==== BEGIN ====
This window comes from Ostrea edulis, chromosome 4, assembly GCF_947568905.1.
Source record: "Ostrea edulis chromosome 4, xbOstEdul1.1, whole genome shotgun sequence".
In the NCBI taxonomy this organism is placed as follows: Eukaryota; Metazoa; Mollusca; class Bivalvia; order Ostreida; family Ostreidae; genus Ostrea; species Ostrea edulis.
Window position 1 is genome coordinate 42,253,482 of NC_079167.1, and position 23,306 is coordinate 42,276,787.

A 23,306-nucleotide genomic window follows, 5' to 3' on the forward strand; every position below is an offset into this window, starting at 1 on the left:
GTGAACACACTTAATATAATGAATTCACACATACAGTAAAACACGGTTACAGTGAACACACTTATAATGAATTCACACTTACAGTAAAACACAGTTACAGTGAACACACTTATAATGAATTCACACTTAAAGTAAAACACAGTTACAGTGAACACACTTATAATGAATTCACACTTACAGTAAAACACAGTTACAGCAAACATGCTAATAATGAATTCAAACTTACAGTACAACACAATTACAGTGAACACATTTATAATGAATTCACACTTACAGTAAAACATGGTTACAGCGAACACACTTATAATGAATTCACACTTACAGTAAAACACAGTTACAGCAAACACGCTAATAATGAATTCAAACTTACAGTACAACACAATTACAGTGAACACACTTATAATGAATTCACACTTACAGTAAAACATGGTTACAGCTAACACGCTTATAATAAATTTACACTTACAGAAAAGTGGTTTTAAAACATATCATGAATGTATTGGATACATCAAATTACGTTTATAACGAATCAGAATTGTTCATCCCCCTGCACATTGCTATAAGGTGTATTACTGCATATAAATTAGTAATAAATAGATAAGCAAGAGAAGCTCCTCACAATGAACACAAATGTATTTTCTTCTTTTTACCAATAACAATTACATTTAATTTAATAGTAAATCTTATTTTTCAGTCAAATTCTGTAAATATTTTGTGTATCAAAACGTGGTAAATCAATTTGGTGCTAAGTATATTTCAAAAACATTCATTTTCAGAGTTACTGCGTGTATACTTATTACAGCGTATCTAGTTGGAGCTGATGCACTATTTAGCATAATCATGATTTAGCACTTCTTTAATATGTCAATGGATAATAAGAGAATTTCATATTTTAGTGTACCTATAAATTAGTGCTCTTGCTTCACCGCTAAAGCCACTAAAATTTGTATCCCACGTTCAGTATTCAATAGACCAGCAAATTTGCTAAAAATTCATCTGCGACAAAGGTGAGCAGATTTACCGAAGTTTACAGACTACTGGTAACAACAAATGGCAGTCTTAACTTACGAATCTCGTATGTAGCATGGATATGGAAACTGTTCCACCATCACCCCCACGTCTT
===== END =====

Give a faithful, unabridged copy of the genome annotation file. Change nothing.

This window comes from Ostrea edulis, chromosome 4, assembly GCF_947568905.1.
Source record: "Ostrea edulis chromosome 4, xbOstEdul1.1, whole genome shotgun sequence".
In the NCBI taxonomy this organism is placed as follows: Eukaryota; Metazoa; Mollusca; class Bivalvia; order Ostreida; family Ostreidae; genus Ostrea; species Ostrea edulis.
Window position 1 is genome coordinate 42,253,482 of NC_079167.1, and position 23,306 is coordinate 42,276,787.

A 23,306-nucleotide genomic window follows, 5' to 3' on the forward strand; every position below is an offset into this window, starting at 1 on the left:
GTGAACACACTTAATATAATGAATTCACACATACAGTAAAACACGGTTACAGTGAACACACTTATAATGAATTCACACTTACAGTAAAACACAGTTACAGTGAACACACTTATAATGAATTCACACTTAAAGTAAAACACAGTTACAGTGAACACACTTATAATGAATTCACACTTACAGTAAAACACAGTTACAGCAAACATGCTAATAATGAATTCAAACTTACAGTACAACACAATTACAGTGAACACATTTATAATGAATTCACACTTACAGTAAAACATGGTTACAGCGAACACACTTATAATGAATTCACACTTACAGTAAAACACAGTTACAGCAAACACGCTAATAATGAATTCAAACTTACAGTACAACACAATTACAGTGAACACACTTATAATGAATTCACACTTACAGTAAAACATGGTTACAGCTAACACGCTTATAATAAATTTACACTTACAGAAAAGTGGTTTTAAAACATATCATGAATGTATTGGATACATCAAATTACGTTTATAACGAATCAGAATTGTTCATCCCCCTGCACATTGCTATAAGGTGTATTACTGCATATAAATTAGTAATAAATAGATAAGCAAGAGAAGCTCCTCACAATGAACACAAATGTATTTTCTTCTTTTTACCAATAACAATTACATTTAATTTAATAGTAAATCTTATTTTTCAGTCAAATTCTGTAAATATTTTGTGTATCAAAACGTGGTAAATCAATTTGGTGCTAAGTATATTTCAAAAACATTCATTTTCAGAGTTACTGCGTGTATACTTATTACAGCGTATCTAGTTGGAGCTGATGCACTATTTAGCATAATCATGATTTAGCACTTCTTTAATATGTCAATGGATAATAAGAGAATTTCATATTTTAGTGTACCTATAAATTAGTGCTCTTGCTTCACCGCTAAAGCCACTAAAATTTGTATCCCACGTTCAGTATTCAATAGACCAGCAAATTTGCTAAAAATTCATCTGCGACAAAGGTGAGCAGATTTACCGAAGTTTACAGACTACTGGTAACAACAAATGGCAGTCTTAACTTACGAATCTCGTATGTAGCATGGATATGGAAACTGTTCCACCATCACCCCCACGTCTT